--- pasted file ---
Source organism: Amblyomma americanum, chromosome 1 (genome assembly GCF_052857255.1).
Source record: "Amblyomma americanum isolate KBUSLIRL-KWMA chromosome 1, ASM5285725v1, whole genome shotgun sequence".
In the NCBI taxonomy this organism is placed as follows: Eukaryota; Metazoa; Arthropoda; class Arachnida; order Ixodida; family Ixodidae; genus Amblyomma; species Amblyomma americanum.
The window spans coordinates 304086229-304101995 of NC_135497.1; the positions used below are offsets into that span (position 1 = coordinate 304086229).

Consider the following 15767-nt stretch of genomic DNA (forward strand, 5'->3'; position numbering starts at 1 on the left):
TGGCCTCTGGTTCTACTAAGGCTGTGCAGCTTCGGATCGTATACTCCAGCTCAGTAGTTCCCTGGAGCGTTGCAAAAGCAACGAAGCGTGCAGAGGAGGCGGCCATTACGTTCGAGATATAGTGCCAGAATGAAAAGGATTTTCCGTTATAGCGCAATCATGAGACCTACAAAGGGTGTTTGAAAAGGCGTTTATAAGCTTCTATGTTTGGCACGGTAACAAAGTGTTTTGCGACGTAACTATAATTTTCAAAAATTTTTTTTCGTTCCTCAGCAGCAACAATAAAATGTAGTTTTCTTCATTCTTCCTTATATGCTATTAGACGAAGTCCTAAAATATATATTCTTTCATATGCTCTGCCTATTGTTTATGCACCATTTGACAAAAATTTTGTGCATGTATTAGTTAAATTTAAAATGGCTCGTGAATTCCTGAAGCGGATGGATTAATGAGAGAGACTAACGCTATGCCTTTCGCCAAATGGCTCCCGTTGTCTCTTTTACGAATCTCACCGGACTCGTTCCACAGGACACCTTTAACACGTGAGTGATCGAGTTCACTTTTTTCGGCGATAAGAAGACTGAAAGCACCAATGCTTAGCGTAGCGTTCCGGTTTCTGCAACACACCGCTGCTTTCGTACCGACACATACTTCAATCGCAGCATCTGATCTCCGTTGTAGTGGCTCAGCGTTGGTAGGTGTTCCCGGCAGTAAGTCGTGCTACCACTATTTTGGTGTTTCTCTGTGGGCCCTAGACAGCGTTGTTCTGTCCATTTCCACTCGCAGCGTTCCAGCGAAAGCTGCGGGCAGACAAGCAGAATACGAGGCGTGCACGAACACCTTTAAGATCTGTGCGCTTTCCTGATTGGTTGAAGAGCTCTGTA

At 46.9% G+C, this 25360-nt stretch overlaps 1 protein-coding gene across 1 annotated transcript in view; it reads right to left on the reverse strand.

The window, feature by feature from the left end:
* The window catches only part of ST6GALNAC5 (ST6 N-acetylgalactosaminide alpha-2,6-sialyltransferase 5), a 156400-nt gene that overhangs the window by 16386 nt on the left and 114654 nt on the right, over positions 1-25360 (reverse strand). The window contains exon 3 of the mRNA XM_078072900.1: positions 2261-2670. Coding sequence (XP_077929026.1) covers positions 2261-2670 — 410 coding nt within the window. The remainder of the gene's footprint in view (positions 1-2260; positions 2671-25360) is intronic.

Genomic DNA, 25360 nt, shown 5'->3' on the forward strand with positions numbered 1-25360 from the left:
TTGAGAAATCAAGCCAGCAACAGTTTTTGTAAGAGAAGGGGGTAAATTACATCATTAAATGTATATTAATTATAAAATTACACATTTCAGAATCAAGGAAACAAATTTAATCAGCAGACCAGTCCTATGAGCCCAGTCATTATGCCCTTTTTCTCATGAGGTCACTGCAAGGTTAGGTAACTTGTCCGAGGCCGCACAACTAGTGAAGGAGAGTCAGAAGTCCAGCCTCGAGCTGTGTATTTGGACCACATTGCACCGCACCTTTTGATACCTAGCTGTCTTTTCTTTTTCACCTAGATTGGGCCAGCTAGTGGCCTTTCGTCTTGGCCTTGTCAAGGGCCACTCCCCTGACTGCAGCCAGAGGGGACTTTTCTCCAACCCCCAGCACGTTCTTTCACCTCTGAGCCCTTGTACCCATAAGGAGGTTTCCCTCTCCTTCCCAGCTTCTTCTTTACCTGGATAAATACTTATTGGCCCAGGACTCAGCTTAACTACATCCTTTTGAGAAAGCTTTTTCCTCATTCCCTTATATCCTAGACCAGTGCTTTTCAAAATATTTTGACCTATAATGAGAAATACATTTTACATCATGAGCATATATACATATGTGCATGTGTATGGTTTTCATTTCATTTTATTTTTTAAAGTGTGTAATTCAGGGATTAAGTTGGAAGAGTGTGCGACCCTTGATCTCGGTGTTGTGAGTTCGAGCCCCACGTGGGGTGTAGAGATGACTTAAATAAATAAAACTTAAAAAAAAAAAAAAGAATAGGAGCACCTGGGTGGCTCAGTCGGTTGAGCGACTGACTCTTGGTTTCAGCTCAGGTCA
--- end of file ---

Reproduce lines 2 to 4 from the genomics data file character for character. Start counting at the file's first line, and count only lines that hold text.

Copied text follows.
Source record: "Amblyomma americanum isolate KBUSLIRL-KWMA chromosome 1, ASM5285725v1, whole genome shotgun sequence".
In the NCBI taxonomy this organism is placed as follows: Eukaryota; Metazoa; Arthropoda; class Arachnida; order Ixodida; family Ixodidae; genus Amblyomma; species Amblyomma americanum.
The window spans coordinates 304086229-304101995 of NC_135497.1; the positions used below are offsets into that span (position 1 = coordinate 304086229).